My personal favorite part of the day was a cringe worthy scene from Head of State where a group of affluent Caucasian politicians learn hip-hop manoeuvres in a matter of seconds. The second day ended with the pair running through the key turning points of The 40 year-old Virgin until 7:30pm. A few had snuck out by then. Overall was absolutely worth the Although there were a few remarks on how long the sessions were, all my expectations were met and exceeded. So no, it’s not just the DVD, but live.
It was a delight to re-watch some scenes from Groundhog Day and understand at least part of the genius of it. What an amazing movie… After the analysis of The 40-year old virgin, during the weekend’s final Q&A I asked Michael Hauge my Wall-E question. And while Hauge sat there, pondering, Steve Kaplan enthusiastically acknowledged that Wall-E was probably the most successful Romantic Comedy of recent years. My man!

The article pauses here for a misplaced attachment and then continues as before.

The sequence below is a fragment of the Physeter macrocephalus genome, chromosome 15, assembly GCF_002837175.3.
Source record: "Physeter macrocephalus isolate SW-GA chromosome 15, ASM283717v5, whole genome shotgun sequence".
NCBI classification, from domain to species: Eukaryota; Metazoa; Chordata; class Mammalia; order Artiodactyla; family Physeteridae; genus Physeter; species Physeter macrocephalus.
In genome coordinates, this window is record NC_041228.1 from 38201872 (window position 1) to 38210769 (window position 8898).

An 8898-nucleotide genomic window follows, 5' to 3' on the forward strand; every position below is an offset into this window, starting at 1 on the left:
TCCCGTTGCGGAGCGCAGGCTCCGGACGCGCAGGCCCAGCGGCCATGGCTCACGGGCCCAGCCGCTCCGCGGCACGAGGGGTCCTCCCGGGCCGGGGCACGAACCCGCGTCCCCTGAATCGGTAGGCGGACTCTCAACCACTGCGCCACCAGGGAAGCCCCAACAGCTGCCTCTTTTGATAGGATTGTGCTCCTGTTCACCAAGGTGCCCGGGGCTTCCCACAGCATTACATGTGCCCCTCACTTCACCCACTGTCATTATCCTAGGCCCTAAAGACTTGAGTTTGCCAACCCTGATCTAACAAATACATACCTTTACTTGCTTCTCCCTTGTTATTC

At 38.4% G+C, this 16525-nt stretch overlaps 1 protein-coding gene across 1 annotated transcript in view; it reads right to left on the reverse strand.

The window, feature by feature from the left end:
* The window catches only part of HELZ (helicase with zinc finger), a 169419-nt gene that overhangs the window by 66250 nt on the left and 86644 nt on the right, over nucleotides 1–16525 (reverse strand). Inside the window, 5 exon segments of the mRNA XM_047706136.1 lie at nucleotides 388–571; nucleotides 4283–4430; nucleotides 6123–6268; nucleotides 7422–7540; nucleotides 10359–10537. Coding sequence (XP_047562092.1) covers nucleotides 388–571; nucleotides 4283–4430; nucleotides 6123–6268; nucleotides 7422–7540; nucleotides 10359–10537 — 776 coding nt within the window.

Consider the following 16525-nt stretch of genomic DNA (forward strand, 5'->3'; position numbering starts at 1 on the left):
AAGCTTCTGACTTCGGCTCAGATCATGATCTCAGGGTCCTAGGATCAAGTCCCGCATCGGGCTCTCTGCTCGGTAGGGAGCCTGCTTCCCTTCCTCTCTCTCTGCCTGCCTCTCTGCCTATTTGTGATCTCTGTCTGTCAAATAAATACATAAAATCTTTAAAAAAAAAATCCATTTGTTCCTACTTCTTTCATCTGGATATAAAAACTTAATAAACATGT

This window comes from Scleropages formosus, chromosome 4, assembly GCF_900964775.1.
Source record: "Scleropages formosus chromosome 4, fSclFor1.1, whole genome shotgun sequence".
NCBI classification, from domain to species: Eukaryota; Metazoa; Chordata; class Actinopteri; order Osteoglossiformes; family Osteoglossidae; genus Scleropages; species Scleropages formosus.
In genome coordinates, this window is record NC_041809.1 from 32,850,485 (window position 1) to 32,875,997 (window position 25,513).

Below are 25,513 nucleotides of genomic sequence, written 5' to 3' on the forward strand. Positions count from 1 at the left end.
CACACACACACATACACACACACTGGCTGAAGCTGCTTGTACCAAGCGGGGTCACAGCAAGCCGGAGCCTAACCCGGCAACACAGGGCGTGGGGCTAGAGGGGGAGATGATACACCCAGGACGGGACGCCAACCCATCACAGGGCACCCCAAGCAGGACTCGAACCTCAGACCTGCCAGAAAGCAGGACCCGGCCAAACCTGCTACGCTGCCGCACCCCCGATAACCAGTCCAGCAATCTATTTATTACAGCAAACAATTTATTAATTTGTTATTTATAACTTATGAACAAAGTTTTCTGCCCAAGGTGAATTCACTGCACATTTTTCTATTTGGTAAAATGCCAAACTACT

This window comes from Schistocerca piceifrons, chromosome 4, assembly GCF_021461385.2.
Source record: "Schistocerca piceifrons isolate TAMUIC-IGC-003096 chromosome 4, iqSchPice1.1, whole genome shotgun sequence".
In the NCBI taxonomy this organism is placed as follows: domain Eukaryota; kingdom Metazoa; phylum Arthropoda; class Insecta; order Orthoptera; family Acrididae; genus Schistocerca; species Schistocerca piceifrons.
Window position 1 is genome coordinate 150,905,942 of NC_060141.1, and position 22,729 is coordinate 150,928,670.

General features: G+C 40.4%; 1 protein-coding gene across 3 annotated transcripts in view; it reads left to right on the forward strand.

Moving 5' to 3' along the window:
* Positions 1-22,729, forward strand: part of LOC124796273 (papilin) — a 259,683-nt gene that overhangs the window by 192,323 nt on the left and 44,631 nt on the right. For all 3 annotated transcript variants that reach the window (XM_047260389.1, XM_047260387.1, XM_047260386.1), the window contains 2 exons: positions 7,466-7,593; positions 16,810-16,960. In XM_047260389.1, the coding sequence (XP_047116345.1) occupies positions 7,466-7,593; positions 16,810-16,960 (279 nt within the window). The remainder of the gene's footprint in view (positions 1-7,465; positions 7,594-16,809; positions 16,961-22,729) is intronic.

I’ve said it before but during events like these I feel like a kid in a candy store. Rarely do we have opportunities down under to learn so much at such a high level in such a short period of time. Kudos to Epiphany, Inscription, the team at Screen Australia and anyone who put in an effort to make this happen.
Did you attend either event? What was the highlight for you? Was it worth the travel/cost/lost weekend?
Please let us know in the comments!
Karel Segers wrote his first produced screenplay at age 17. Today he is a story analyst with experience in acquisition, development and production. He has trained students worldwide, and worked with half a dozen Academy Award nominees. Karel speaks more European languages than you have fingers on your left hand, which he is still trying to find a use for in his hometown of Sydney, Australia. The languages, not the fingers.